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Nativity Scenes in the Chapels

Tracing its roots back to St. Francis of Assisi, and before, there has been a strong and commendable devotion to erecting a scene depicting Jesus’ humble Birth in Bethlehem — a “Nativity Scene” or a “Creche” (a manger) – in one’s own home.  This quickly became so popular, and rightly so, that the faithful desired to also have one in their churches.

The instruction of the Church, from the Book of Blessing, among other places, describes more about where the nativity should not be erected, than where it “should be placed.”  This allows for a devotion area in any individual building and presents unique opportunities (and challenges). 
“If the manger is set up in church, it must not be placed in the presbyterium. A place should be chosen that is suitable for prayer and devotion and is easily accessible by the faithful.” (Book of Blessings)
(
The presbyterium is defined as:  “that part of the church where bishops, priests and ministers perform their ministry. Large enough to permit the sacred rites to be readily seen and carried out, it is usually in an elevated part of the church….”) Dict of the Liturgy, CBP Publishing 1989.

Even with this flexibility, limited space in some churches caused the nativity scene to often be erected in the sanctuary anyway, or even in front of the altar itself. This was borne out of desire to have one, but having no appropriate place to erect it within the guidelines of the Church.  Our Worship and Spiritual Life Commission has been studying this for each of our three chapels for some time now, in an effort to be as faithful as possible to the guidelines of the Church, while making the best use of the opportunity and availability in each chapel’s specific setup, so that the Nativity Scene is a profound moment of reflection and devotion.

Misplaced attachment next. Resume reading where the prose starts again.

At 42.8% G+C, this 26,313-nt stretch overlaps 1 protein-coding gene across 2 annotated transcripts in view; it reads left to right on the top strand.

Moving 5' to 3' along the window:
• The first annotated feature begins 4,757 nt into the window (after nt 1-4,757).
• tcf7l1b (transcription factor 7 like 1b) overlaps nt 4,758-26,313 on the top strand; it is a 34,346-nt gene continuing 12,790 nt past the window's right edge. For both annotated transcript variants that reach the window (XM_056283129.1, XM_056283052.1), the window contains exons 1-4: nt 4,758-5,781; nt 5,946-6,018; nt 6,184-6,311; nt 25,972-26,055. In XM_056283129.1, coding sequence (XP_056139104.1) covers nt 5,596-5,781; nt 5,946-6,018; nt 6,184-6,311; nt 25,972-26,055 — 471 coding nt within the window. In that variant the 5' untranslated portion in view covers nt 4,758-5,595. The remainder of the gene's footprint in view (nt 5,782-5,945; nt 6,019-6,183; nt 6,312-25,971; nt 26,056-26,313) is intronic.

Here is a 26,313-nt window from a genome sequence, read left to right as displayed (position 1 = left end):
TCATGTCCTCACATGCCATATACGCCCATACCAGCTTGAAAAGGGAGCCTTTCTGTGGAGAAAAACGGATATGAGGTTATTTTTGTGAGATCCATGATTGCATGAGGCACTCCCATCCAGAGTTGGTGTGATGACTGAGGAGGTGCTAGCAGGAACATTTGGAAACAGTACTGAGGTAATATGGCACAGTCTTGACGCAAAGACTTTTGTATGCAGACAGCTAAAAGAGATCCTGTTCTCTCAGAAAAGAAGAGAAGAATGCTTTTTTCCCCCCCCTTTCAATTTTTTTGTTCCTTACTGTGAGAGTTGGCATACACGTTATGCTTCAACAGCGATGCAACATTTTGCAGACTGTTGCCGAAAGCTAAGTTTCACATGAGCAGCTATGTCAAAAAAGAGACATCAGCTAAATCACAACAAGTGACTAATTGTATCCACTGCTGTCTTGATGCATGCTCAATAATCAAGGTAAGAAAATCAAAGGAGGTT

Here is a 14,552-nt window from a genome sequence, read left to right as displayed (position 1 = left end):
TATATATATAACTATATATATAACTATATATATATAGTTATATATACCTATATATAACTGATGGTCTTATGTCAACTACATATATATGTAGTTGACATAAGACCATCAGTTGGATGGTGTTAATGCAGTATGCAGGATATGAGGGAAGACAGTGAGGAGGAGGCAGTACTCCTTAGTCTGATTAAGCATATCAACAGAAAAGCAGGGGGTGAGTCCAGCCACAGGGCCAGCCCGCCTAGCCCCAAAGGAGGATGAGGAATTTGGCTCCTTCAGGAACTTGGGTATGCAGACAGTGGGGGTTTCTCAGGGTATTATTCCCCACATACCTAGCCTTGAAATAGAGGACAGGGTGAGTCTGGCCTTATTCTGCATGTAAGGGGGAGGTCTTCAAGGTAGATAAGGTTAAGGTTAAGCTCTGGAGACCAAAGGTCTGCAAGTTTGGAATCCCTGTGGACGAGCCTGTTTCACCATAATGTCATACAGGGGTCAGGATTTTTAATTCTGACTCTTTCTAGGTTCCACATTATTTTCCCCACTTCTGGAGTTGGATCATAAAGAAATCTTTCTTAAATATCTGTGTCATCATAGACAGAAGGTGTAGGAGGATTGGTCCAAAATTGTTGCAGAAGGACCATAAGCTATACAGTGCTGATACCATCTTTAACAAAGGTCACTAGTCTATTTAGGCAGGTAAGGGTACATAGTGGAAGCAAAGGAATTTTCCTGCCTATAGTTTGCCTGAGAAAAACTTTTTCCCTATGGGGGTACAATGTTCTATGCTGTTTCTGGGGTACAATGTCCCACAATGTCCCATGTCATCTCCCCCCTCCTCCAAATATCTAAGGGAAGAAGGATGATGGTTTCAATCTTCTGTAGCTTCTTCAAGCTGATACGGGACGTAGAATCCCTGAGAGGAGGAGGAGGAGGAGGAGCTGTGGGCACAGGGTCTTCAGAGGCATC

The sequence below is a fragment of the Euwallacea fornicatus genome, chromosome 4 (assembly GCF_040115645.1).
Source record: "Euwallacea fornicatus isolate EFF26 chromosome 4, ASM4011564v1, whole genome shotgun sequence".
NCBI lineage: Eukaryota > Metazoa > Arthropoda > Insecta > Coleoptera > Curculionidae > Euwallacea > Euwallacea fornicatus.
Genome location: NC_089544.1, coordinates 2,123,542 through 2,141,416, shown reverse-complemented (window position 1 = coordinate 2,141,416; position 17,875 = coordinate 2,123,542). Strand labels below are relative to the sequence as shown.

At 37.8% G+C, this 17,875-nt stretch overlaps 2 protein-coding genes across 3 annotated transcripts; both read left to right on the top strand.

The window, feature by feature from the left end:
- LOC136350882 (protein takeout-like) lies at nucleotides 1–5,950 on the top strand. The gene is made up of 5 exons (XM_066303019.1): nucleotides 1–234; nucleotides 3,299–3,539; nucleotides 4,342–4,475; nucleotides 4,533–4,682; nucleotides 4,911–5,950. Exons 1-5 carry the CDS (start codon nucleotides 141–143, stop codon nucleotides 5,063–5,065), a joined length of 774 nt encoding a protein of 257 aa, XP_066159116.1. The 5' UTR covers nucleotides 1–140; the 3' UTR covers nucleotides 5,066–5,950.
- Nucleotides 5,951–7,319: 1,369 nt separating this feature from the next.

In setting up these scenes, first and foremost the main elements of the Sanctuary should not be moved, namely: The tabernacle, the Ambo, the Altar, the Presider’s Chair.  Additionally, there are other important objects that should not be moved, namely, the Baptistry.  
“The baptistry or the area where the baptismal font is located should be reserved for the sacrament of Baptism and should be worthy to serve as the place where Christians are reborn in Water and the Spirit. It may be situated in a chapel…..or in some other part of the church easily seen by the faithful…..”  –General Introduction to Christian Initiation, #25

Based on these guidelines, the crèche is set up in such a way at the more limited space of St. John’s such that the location of the presider doesn’t change and it is not in front of the altar.  At St. Patrick, we have been moving the Baptismal Font – and will again this year – but only because there is a plan for it to be permanently relocated in another visible area of the Church (more on that as we get closer to the Baptism of the Lord).

While we have room for such accommodations in St. Patrick, there really isn’t any place to move the Baptismal Font in Sacred Heart in a permanent way.  Therefore, this year, in an effort to follow the church’s instruction as closely as possible AND to make devotional prayer (especially for families with young children) as accessible as possible, we will be setting up the Nativity Scene in the main gathering space of Sacred Heart (the entrance from Moniteau Street).  We would then no longer have need to literally disassemble the baptistry area, the Crèche would not be in the sanctuary, and it would still be very accessible for prayer on the way in and out of Church for Mass as well as for prayer outside of celebration of Mass in general throughout the week.